It turns out, you see, that I must have had friends and acquaintances from quite a variety of social backgrounds to have come across all of these linguistic variations. ‘Tea’, when it is the evening meal taken at around 6.30pm, is very much an affair of working class origin, especially when referred to as ‘my tea’ or ‘your tea’. To everyone else ‘tea’ is what you have around 4pm, and is it, well, typically tea, accompanied with some light snack – scones, biscuits, small sandwiches, that kind of thing. The working classes tend to refer to this particular snack-time as ‘afternoon tea’, distinguishing it from the evening ‘tea’.

Referring to your evening meal as ‘dinner’, and having it around 7pm designates you as lower-middle or middle-middle class. Apparently it was only in my house that this meal was often called ‘lunch’, a leftover appropriation of a term from a whole nother culture. For everybody else in the UK, ‘lunch’ is eaten at midday, only the working classes would call this meal ‘dinner’ and refer to the evening ‘dinner’ as ‘tea’.

Stil following me?

Then there’s the ‘dinner’ of the upper-middle and upper-classes, which is still an evening meal but a rather more formal affair typically taking place much later in the evening with guests and fancy silverware. The more informal, daily family meals would in this case be referred to as ‘supper’, and eaten a little later than the middle-class ‘dinner’, around 7.30pm.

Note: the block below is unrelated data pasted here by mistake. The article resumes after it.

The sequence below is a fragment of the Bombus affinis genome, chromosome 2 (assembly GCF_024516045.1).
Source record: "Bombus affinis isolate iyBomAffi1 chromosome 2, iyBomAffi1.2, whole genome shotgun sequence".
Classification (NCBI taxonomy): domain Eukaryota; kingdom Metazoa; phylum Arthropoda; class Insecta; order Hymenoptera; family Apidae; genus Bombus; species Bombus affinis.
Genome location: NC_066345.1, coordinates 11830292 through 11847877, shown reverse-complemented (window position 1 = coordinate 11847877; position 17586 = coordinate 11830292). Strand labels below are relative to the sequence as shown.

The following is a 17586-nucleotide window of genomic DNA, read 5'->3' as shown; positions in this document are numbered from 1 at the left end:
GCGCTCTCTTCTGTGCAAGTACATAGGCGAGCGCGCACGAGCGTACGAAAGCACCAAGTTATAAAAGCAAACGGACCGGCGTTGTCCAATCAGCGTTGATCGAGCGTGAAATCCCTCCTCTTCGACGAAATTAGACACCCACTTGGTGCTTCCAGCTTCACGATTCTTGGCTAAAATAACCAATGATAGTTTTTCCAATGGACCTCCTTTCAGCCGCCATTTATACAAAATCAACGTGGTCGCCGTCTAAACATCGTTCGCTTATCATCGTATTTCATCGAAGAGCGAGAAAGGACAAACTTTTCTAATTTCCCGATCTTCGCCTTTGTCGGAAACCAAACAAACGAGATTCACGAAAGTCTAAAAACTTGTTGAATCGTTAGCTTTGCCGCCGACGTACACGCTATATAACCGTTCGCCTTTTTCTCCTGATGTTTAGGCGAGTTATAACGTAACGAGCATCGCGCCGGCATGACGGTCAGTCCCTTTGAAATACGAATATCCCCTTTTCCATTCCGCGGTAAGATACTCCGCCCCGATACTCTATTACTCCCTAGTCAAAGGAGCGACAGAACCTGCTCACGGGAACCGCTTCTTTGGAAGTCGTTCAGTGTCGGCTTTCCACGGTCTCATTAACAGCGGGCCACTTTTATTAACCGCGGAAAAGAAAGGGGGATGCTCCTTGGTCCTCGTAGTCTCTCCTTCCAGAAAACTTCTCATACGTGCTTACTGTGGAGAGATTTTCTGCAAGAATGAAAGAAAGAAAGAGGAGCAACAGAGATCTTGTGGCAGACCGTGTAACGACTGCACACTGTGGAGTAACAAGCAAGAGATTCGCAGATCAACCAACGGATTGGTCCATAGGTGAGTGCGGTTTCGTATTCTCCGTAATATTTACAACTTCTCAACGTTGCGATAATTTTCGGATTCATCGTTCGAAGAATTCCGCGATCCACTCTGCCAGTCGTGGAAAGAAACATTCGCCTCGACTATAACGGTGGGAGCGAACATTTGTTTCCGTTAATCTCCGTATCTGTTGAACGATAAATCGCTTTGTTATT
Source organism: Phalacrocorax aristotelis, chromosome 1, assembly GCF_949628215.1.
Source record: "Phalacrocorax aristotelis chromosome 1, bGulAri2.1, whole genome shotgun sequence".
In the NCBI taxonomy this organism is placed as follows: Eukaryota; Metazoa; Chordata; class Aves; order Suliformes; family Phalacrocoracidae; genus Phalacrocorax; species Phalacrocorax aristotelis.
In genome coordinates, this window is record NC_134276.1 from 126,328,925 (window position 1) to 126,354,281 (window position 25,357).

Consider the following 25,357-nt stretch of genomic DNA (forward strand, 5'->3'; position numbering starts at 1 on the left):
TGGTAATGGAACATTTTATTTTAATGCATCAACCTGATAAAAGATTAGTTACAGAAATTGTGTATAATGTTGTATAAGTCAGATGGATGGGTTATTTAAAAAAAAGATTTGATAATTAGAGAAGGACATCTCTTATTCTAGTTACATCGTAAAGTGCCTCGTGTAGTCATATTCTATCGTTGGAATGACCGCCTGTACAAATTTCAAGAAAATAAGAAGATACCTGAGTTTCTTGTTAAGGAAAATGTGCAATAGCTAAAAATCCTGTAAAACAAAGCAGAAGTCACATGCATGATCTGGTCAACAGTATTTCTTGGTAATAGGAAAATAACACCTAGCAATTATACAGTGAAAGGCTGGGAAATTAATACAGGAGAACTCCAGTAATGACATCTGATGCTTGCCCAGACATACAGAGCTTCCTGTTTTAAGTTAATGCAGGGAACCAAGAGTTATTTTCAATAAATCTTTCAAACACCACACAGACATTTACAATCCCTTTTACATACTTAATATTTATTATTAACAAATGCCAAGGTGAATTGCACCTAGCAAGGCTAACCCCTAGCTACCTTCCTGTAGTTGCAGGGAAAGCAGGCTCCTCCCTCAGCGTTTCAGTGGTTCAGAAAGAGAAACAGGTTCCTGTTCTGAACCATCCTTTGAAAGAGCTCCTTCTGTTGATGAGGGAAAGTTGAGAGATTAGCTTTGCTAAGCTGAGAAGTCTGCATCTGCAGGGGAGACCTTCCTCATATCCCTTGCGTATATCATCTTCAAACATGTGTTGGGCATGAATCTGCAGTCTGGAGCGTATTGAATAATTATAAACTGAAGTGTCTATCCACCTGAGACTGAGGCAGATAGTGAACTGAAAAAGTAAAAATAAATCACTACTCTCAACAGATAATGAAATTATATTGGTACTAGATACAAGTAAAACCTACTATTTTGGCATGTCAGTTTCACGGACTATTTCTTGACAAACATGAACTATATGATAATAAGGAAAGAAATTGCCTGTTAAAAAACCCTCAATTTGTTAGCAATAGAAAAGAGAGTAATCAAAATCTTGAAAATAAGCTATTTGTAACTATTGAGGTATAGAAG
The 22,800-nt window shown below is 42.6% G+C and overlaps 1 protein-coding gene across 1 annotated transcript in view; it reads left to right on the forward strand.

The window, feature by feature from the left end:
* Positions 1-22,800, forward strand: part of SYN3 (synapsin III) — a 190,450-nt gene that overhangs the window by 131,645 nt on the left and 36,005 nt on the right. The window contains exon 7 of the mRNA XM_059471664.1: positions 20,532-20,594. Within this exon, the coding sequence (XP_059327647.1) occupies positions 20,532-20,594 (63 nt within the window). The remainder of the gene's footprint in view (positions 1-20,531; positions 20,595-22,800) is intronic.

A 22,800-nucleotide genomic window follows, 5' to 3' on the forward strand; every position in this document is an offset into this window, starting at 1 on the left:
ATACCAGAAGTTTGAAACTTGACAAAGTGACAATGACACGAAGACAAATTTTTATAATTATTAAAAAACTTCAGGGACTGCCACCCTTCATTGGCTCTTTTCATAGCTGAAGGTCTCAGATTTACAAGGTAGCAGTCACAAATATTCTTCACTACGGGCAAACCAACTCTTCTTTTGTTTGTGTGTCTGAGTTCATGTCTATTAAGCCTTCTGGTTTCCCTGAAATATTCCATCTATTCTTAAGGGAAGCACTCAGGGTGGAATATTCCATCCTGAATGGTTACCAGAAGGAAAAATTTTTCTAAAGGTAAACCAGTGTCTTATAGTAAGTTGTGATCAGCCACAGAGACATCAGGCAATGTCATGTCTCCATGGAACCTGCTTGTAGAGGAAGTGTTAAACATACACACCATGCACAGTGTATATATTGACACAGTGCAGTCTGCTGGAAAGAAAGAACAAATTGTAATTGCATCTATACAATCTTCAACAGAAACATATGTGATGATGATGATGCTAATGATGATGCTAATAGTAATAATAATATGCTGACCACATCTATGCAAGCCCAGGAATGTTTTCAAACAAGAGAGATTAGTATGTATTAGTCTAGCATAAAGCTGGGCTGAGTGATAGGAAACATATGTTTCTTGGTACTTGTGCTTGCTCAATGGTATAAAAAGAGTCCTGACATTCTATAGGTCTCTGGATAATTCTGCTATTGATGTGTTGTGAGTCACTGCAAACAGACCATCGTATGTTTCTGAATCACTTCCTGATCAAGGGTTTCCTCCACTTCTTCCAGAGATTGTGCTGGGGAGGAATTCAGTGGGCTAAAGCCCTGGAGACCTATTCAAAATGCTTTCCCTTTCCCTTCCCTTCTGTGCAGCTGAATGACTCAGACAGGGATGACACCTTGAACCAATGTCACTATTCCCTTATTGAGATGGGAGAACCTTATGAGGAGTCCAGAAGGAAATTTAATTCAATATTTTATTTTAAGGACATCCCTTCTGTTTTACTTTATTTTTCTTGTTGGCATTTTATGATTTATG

But the tea/dinner/supper variation is of course not the only British class indicator. When it comes to speech, it could take a whole book to go into the details of pronunciation across class and region, but the thing I always find more interesting is vocabulary. Did you know for example (and I had no idea), that certain words are veritable taboos amongs the upper classes and immediately designate one as a pleb?

So for example, when you can’t quite hear what the other person said, if you retort with ‘pardon?’, this assuredly puts a lower-class stamp on your person, regardless of how you might be dressed or how well you may have perfected your posh accent. If you say ‘sorry?’, you are probably middle class, and ‘what?’ designated you as a member of the gentry. Then again, if you hear ‘wha’?’ with the swallowed ‘t’ you’re probably dealing with a less-than-polite member of the working class. All a bit complicated, isn’t it?

There’s also saying ‘toilet’ (lower class if you don’t pronounce the ‘t’, probably lower-middle if you do) instead of ‘loo’ or ‘lavatory’, the more ‘proper’ form. The middle-middles will have a whole variety of other terms as well – ladies, powder room, facilities, privy etc. You will also be looked down upon if you say ‘serviette’ instead of ‘napkin’, ‘settee’ instead of ‘sofa’ and ‘lounge’ istead of ‘sitting room’ or ‘drawing room’.

And I wasn’t even aware that I was navigating such a sea of class-based terminology. Of coures this all comes from ‘Watching the English’, and I’m sure the Scots have a whole set of regional additions to these rules for which I should probably keep an ear out next time I cross the border.